Today, as I pull out my hair and gnash my teeth trying to get through some mind-scrunching edits on my book when I really should be in the kitchen baking two pies for tomorrow and definitely shouldn’t be blogging at all, I offer you only a modest gift. But isn’t it a lovely one?
“Maybe all one can do is hope to end up with the right regrets.” – Arthur Miller
The question is, which will be the right regret? The unfinished essay or the unbaked pie? Guess I’ll find out tomorrow.
Happy Turkey Day!
It’s the strangest sensation.
Driving home, my brain was short circuiting. I have every reason to think that this is actually happening, after so many years of it not happening. I am going to publish a book. And yet…that moment is not quite here, not just yet. When does one actually bust out the champagne? When the book goes off to the printer? When it’s released? At the launch party? When it’s positively reviewed? Sells well? When the next book deal comes?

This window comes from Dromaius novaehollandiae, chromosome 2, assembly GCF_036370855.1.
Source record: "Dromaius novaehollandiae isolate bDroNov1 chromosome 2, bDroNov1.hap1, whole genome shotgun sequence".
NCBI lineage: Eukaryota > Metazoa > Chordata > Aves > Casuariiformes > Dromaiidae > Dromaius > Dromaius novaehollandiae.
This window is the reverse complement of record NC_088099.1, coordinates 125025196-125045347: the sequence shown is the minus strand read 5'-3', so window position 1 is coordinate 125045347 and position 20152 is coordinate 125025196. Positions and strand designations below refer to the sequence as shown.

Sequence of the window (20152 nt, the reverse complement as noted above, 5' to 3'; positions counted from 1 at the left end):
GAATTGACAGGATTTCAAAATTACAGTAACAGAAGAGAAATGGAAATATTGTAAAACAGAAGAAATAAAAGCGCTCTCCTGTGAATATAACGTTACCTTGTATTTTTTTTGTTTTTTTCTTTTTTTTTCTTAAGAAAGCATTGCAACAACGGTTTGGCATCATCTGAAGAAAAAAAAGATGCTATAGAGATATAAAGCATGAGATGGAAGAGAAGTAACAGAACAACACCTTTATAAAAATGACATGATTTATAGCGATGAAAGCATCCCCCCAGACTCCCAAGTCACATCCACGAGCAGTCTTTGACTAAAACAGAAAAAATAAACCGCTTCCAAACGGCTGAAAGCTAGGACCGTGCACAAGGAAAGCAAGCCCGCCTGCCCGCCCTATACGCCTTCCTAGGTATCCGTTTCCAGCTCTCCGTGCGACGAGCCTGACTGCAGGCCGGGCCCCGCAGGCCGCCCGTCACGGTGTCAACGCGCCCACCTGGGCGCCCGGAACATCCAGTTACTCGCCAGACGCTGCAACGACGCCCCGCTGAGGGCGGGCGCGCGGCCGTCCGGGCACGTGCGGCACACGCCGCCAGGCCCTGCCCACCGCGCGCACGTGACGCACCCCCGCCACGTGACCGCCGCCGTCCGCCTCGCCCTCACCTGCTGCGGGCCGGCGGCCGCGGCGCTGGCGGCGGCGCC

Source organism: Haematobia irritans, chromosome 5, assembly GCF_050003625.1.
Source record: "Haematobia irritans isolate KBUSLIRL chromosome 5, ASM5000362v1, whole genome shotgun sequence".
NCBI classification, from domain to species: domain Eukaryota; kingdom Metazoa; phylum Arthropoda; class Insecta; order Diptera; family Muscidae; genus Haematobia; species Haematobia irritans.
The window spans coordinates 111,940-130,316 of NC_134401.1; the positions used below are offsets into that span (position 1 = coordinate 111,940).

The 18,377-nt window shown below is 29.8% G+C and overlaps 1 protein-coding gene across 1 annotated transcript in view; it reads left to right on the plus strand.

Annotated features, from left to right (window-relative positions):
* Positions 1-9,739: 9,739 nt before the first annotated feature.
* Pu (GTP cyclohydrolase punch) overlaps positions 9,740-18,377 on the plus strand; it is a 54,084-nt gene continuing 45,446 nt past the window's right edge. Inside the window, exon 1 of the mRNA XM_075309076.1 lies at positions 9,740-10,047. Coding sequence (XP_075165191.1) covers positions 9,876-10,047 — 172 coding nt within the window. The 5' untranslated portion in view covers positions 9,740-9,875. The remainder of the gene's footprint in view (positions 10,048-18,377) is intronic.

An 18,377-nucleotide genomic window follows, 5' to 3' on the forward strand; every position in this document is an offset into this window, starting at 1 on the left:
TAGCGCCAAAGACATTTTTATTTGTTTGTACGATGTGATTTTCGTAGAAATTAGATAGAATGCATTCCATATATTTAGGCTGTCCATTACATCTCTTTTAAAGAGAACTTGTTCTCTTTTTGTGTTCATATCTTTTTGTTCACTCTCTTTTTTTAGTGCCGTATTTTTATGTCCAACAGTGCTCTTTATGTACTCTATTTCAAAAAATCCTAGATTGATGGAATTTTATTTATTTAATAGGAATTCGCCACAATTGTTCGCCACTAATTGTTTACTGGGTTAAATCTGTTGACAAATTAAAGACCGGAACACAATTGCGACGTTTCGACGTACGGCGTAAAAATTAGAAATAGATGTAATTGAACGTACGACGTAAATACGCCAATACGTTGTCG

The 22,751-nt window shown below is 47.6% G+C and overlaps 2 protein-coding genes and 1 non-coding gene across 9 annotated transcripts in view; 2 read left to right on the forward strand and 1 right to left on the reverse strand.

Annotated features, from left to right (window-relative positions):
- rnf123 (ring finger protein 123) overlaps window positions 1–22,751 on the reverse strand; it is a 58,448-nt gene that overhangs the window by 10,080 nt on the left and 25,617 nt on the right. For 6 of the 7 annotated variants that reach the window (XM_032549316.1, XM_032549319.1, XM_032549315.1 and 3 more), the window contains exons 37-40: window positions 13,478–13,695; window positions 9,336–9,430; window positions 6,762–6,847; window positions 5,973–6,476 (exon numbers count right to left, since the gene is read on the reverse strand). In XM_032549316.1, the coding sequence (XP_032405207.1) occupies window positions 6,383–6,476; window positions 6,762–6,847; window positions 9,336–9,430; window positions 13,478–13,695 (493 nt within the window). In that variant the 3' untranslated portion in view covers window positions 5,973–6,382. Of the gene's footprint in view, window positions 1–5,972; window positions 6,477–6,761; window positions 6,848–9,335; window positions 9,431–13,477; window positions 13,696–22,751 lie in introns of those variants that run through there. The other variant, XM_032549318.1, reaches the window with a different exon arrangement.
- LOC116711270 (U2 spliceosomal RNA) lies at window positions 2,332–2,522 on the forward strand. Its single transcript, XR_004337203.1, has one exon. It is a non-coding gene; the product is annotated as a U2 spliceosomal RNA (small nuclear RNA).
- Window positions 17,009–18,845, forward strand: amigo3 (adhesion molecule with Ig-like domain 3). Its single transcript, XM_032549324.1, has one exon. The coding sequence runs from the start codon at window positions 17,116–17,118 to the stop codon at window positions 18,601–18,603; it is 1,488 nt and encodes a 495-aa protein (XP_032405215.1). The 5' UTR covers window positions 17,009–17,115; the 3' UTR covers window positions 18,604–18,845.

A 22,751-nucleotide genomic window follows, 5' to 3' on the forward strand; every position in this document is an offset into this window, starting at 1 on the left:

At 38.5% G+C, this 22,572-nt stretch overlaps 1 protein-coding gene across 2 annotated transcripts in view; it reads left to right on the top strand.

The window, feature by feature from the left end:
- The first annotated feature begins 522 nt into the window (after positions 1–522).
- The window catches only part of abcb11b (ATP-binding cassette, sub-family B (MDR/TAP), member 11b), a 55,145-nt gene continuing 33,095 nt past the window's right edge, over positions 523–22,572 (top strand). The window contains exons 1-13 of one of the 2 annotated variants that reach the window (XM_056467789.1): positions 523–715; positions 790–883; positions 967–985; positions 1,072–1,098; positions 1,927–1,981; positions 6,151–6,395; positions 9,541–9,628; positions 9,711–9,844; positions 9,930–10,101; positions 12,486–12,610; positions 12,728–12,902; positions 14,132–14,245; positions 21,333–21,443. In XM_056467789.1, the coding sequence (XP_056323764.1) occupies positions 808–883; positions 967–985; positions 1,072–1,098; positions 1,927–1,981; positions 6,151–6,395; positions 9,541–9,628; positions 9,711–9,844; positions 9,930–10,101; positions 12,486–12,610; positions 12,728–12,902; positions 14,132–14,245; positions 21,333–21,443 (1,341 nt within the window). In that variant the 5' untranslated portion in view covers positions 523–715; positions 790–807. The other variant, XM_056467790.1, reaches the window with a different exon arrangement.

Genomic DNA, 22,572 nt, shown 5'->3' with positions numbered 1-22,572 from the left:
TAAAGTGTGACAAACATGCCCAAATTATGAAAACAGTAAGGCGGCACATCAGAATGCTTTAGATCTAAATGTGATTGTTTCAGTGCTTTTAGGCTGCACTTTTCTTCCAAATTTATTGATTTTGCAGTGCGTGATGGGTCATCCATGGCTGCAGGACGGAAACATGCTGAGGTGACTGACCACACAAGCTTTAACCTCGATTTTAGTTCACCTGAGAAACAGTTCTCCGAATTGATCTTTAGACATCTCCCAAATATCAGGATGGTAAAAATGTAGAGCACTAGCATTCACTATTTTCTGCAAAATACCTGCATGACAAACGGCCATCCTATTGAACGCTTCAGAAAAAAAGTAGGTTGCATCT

I said to my mother, “I just realized that there will never be one final moment of victory. Just incremental triumph.”
“Like life?” she said.
Which reminded me of a message a friend sent me a few weeks ago responding to this blog. Here’s part of it:
The way I look at it is that women are ready to bloom at any moment. We are not the annual flower that blooms once in a lifetime, whose beauty is awed but is fleeting and temporary. We are perennials – ready to bloom over and over with the proper amount of care (love, sun, etc!). It is the person who thinks they have bloomed once and it is over who begins to molder. Sometimes we are dormant, but the bloom is always in there waiting for the proper care to bloom again.
Now is a perfectly appropriate time for the champagne. Ahead lies more uncertainty and certainly more work, but it’s too easy to skip the small triumphs while waiting for the big ones. I’ve done enough of that in the last nine years. There is always something to celebrate, and I intend to start toasting. Care to join me?
Thanks to Jennifer for the comments.